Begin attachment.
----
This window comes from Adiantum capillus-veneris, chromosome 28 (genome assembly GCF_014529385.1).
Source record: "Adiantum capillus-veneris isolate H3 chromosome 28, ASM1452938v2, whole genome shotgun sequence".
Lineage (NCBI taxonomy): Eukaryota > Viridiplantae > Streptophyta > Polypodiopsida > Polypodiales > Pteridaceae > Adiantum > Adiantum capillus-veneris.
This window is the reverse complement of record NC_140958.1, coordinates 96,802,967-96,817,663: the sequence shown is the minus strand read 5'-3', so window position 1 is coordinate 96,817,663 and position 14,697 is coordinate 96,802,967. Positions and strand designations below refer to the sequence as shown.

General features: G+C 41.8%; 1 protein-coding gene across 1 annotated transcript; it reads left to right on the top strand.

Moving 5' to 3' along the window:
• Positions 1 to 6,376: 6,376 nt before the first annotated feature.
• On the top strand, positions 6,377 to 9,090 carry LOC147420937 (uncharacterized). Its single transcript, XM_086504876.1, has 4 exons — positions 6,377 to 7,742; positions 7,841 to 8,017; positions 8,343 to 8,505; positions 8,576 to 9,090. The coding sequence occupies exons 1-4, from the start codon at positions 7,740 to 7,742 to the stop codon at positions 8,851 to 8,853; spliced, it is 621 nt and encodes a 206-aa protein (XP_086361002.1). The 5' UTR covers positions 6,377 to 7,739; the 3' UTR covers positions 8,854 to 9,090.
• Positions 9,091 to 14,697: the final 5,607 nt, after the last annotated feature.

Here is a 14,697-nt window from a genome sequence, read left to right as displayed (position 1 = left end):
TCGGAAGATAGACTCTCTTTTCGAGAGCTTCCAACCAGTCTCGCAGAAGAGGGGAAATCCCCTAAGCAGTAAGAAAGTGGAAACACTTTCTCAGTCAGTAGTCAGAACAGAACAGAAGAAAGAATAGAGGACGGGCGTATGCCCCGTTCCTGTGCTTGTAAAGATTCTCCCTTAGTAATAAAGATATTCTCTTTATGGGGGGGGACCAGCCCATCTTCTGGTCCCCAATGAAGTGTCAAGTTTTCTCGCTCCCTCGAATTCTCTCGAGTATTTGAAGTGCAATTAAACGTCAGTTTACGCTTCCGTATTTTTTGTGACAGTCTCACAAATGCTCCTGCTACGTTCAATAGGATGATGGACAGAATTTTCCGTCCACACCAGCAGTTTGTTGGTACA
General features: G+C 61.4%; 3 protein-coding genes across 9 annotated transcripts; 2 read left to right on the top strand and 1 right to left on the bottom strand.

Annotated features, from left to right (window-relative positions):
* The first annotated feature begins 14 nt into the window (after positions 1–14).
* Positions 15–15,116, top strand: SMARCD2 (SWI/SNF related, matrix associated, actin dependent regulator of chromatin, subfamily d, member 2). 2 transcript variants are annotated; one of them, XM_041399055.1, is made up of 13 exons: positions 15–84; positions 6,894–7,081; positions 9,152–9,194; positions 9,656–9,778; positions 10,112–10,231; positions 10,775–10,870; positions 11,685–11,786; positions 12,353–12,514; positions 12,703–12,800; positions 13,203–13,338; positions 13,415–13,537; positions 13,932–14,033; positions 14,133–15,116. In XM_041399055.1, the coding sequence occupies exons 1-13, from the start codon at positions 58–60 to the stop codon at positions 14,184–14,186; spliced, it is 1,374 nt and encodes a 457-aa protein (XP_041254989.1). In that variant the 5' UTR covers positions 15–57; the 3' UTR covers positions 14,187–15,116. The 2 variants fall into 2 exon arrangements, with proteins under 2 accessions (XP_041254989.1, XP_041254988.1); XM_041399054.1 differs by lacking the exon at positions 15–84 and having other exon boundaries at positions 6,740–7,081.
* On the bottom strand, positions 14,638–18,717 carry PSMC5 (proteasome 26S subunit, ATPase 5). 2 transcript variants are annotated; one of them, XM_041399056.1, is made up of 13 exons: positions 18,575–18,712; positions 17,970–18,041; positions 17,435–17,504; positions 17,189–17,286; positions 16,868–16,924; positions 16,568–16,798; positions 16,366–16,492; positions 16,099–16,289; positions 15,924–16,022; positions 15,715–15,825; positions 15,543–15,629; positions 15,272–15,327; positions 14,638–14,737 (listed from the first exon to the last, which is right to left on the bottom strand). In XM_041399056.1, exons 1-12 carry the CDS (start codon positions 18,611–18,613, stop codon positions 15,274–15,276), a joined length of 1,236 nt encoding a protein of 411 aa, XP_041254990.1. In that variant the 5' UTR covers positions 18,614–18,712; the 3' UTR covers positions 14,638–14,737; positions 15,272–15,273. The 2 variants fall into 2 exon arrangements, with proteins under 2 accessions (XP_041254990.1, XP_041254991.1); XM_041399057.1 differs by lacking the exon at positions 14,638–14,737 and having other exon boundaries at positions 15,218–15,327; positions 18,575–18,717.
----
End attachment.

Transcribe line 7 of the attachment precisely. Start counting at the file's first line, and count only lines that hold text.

• Positions 1 to 6,376: 6,376 nt before the first annotated feature.